“If you get to the point where you’re able to get information on 52,000 accounts just because they exist, not because of evidence of a crime, you’ve gotten rid of Swiss banking secrecy forever,” Smith said. “If the European Union follows suit, it’ll virtually be the end of secret accounts in Switzerland.”
Swiss banks would still get business from Asia, Russia, eastern Europe and Africa, he noted.
The Justice Department accused UBS of conspiring to defraud the U.S. by helping 17,000 Americans hide accounts from the Internal Revenue Service. The U.S. will drop the charge in 18 months if the bank reforms its practices, helps prosecutors and makes payments.
In entering a deferred-prosecution agreement, UBS agreed to a statement of facts that said from 2000 to 2007, it actively helped “U.S. individual taxpayers in establishing accounts at UBS in a manner designed to conceal the U.S. taxpayers’ ownership or beneficial interest in said accounts.”
UBS bankers “facilitated the creation of such accounts in the names of offshore companies, allowing such U.S. taxpayers to evade reporting requirements,” according to the statement of facts. Prosecutors filed a complaint, unsealed yesterday, accusing UBS of conspiring to defraud the U.S. by helping Americans hide accounts from the IRS.
“UBS and its U.S. clients knew that it violated U.S. law for U.S. taxpayers to maintain undeclared accounts with UBS in Switzerland -- whether the accounts held cash or securities,” IRS agent Daniel Reeves said in a declaration filed with today’s lawsuit.
Private bankers went to great lengths to hide their clients’ identities and assure them of Swiss customs of secrecy, prosecutors said in the criminal complaint filed against UBS. In January 2003, after UBS signed an agreement to share tax information with the IRS, bank managers sent U.S. clients letters saying they had kept client identities secret since 1939.
Some bankers went so far as to develop written codes to hide their communications about U.S. clients’ assets, according to court documents filed in today’s lawsuit.
In June, U.S. prosecutors secured the guilty plea of a former UBS private banker, Bradley Birkenfeld, who is cooperating with investigators. Another Switzerland-based UBS banker, Raoul Weil, was indicted on a charge that he helped rich Americans evade taxes.
Private banks take pride in providing their clients with secrecy and privacy. Because many of their clients are exceptionally wealthy and do not wish for the composition or magnitude of their assets to be known to the public. But in this case, UBS clearly went too far. It abused the bank secrecy laws for its clients and helped to facilitate tax fraud - and the worst thing is that UBS has admitted doing so knowingly and for several years. Is this what Lee Kuan Yew and his son, Prime Minister Lee Hsien Loong, are trying to model Singapore after?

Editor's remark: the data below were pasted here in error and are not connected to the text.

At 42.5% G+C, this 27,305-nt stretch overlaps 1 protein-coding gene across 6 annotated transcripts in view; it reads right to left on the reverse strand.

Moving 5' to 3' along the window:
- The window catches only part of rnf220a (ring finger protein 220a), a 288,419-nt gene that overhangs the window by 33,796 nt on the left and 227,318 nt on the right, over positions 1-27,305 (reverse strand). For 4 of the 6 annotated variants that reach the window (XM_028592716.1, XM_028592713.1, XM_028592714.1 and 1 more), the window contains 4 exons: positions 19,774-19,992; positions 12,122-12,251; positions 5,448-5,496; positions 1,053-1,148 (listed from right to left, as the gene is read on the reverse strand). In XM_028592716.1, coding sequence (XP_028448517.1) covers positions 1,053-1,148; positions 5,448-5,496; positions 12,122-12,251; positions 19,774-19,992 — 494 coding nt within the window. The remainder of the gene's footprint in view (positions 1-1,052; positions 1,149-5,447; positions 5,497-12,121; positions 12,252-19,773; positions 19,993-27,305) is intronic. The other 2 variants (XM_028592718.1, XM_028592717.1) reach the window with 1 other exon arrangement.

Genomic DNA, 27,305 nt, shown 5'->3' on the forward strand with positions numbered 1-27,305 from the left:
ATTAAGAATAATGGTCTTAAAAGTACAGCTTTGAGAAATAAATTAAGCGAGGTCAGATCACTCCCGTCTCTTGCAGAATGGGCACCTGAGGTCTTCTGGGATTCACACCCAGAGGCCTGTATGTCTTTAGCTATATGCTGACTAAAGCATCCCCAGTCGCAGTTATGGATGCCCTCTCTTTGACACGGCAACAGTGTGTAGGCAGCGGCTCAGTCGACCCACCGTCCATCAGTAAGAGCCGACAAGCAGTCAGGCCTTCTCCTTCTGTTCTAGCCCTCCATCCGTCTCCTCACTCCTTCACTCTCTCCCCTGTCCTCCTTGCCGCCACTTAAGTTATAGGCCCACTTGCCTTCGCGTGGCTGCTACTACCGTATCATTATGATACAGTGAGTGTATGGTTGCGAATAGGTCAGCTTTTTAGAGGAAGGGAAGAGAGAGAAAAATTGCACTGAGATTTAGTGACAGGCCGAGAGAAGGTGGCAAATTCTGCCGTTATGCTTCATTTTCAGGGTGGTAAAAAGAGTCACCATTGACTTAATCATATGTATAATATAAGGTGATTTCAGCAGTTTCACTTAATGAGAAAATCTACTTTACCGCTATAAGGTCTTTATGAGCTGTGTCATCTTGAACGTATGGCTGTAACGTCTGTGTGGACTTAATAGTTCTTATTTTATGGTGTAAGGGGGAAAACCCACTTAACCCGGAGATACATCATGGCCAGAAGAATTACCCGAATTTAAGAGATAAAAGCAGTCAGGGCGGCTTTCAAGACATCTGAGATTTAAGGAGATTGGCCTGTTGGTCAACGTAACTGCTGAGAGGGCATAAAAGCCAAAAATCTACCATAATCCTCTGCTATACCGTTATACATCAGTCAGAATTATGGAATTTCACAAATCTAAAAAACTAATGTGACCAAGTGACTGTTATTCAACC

Singapore in recent years has made massive efforts to enter into the integrated resort (gambling) and private banking industries. Both are heavily interrelated in that they both attract money inflows from the rich and wealthy. But which rich and wealthy are we trying to attract?
Some of you might remember that in October 2006, a certain Andy Xie, who was then Asia Chief Economist of Morgan Stanley, was fired after making certain comments about Singapore's Economy. Amongst the derisive comments he made about Singapore's economy, the following were the most cutting:
"Actually, Singapore’s success came mainly from being the money laundering center for corrupt Indonesian businessmen and government officials. Indonesia has no money. So Singapore isn’t doing well. To sustain its economy, Singapore is building casinos to attract corrupt money from China." - Andy Xie, ex Morgan Stanley Asia Chief Economist
Is this what Singapore is turning into, a full fledged money laundering center? Is this the plan, with two massive integrated resorts flying high-rollers from the region in to gamble with their millions, and many more private banks to stash their cash away in secret accounts, while gambling even bigger sums in the global financial markets?
As a Singaporean, the latest unraveling of tax fraud charges against UBS, the largest private bank in the world, truly makes me shudder. Switzerland, at least, has other things to fall back upon when it faces a setback of such magnitude. But can Singapore's reputation and economy survive such a hit if something similar happens to us in the future? Our government has not had many ideas in recent years to drive Singapore's growth - and if our push into IRs and private banking fails, Singapore's economic growth could be set back several long years.
GIC's bet on UBS is a mistake that Singapore can ultimately recover from. But the PAP's bet on private banking and gambling may someday prove to be catastrophic for our nation.